FIG. 4 shows an end view of junction support plate 18 with headband cannula tube 12 removed. Groove 24 extends from the edge of junction support plate 18 in to socket 26 (also shown in FIG. 2). Groove 24 is undercut to securely hold headband cannula tube 12.
FIG. 5 shows an end view of vertical extension 20 of cannula junction 16 with separable cannula nasal extensions 22 removed. Grooves 28 extend from the bottom of vertical extension 20 up to sockets 30 (also shown in FIGS. 2 and 3). Grooves 28 are undercut to securely hold cannula nasal extensions 22.
As indicated previously, the preferred embodiment uses separable, and consequently replaceable, cannula nasal extensions 22; and in this embodiment the ends of cannula nasal extensions 22 are plugged into sockets 30 and the adjacent tubes snapped into grooves 28. Similarly, the ends of headband cannula tubes 12 are plugged into sockets 26 and the adjacent tubes snapped into grooves 24. Cannula junction 16 provides airtight passages 32 between sockets 26 and 30.
If it is desired to use continuous tubes between the gas supply line and the nostrils of the wearer, passages 32 need not be airtight, but grooves or the like are needed to securely hold the tubes so that the tubes will not freely slide.
Although headband 10 is shown in FIG. 1 with only openings 14 and 24, it may be desired to permit headband to be opened to remove the cannula tubes and cannula junction. This may be done by making tubular headband 10 with a closure 38 extending from openings 14 to opening 24. Such a closure can be temporarily closed using snaps, Velcro type material, etc. This arrangement permits removal of the cannula apparatus to provide a new headband or even to launder the existing headband.
An alternate embodiment of the invention is illustrated in FIG. 6. Cannula junction 34 is identical to the cannula junctions described above except that it includes hook-shaped elements 36. Hook-shaped elements permit the attachment of cannula junction to an ordinary headband which has not been specifically fabricated for the cannula apparatus by hooking it over the top edge of the headband. The attaching arrangement may be of any other convenient form, for example, the hook-shaped elements can be the type used on Velcro material and be adhesively attached to cannula junction 34.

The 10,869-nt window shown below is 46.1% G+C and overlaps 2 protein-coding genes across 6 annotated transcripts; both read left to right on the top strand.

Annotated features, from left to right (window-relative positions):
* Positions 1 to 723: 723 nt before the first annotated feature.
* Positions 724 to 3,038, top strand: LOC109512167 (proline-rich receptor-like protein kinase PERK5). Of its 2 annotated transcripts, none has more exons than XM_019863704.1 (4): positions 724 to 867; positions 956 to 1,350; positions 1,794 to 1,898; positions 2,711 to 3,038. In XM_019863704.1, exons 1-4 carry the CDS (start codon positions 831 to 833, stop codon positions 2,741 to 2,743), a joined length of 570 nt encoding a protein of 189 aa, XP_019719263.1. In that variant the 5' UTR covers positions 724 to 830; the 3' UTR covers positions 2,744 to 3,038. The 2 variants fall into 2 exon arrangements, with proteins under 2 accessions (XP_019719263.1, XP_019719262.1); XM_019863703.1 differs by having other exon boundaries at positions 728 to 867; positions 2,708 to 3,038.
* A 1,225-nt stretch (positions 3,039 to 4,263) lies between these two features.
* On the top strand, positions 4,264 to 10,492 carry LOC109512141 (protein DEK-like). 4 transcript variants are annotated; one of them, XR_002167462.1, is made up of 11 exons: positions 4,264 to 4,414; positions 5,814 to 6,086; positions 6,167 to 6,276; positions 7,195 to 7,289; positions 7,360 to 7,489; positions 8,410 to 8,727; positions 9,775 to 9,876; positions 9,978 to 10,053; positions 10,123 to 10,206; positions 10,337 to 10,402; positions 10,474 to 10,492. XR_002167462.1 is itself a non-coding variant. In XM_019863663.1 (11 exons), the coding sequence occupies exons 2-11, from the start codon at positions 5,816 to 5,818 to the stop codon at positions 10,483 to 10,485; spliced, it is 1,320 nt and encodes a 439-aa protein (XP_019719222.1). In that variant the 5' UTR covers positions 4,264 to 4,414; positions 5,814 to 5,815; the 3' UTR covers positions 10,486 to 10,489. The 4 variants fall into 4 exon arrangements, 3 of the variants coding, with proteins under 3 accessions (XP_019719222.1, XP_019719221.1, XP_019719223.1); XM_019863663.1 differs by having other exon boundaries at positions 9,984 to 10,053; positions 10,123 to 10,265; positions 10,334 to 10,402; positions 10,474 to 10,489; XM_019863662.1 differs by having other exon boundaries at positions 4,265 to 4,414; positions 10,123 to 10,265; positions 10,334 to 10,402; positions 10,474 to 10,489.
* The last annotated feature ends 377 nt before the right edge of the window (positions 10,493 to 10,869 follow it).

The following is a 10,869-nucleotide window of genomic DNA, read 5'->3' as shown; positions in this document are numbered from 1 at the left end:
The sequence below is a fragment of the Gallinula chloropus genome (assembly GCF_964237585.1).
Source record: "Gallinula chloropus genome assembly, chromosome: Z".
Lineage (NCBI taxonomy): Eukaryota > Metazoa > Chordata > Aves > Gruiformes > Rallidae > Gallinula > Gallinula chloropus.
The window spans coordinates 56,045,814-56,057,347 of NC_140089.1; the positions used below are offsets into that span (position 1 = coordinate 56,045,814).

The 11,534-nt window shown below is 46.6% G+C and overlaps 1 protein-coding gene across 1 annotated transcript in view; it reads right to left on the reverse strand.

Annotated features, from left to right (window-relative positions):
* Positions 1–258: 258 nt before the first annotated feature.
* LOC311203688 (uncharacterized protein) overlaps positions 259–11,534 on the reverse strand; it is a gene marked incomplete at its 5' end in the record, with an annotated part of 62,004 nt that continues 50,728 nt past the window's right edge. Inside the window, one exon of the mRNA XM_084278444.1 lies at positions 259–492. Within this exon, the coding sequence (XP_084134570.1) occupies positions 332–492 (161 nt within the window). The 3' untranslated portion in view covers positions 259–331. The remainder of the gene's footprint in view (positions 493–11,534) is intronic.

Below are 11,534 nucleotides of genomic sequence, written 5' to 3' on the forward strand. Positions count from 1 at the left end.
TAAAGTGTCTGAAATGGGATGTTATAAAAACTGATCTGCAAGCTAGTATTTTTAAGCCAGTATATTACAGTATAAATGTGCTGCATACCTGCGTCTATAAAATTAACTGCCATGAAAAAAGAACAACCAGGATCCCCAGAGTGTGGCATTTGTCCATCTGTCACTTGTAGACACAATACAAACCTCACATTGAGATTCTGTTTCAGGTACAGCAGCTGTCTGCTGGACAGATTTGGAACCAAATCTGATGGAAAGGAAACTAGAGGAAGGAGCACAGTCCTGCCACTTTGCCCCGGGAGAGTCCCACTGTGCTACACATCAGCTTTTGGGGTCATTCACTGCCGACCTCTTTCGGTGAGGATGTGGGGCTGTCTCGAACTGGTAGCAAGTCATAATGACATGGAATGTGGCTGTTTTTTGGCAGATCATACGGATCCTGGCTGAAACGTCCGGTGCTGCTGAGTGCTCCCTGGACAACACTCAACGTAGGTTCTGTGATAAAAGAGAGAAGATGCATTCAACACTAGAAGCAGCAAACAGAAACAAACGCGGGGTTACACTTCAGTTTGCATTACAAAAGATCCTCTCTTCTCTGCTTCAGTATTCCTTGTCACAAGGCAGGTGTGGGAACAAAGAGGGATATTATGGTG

Turning to FIG. 7, cannula junction 40 is shown having a horizontally extending hollow member 42 with laterally oriented inlets 44 and 46. These inlets 44 and 46 receive cannula tubs 48 and 50, respectively. Cannula junction 40 also has laterally spaced hollow members 52 and 54, having downwardly oriented outlets 56 and 58, respectively. Outlets 56 and 58 receive nasal extensions 60 and 62 which are preferably of the type shown in FIG. 2, identified as 22.
As shown in FIG. 10, cannula junction 40 is positioned at the forehead of the wearer. The typical slope of the forehead does not orient outlets 56 and 58 (FIG. 7) of cannula junction 40 towards the nostrils of the wearer. Biasing device 64 is therefore provided to direct the nasal extensions, such as nasal extension 60 towards the nostrils and against the face of the wearer. Since the nasal extensions are made of flexible plastic, they will also follow the contours of the face once they are properly directed.
FIGS. 8 and 9 show biasing device 64 more clearly. Upper grip 66 and lower grip 68 are blocks having parallel passages 70 and 72, in upper grip 66, and 74 and 76 in lower grip 68. Passages 70-76 may be drilled or molded into blocks 66 and 68, and have an outer diameter large enough to accomodate hollow members 52 and 54 of cannula junction 40. Connecting upper grip 66 and lower grip 68 is arcuate member 78 which holds upper grip 66 and lower grip 68 at an angle to each other. Obviously, upper grip 66, lower grip 68 and arcuate member 78 may all be formed as a single component. Also, lower grip 68 may be formed of two separate blocks--each having a passage--and arcuate member 78 may connect these separate lower blocks to the upper grip without connecting the separate lower blocks to each other. This permits the nasal extensions to more easily spread apart.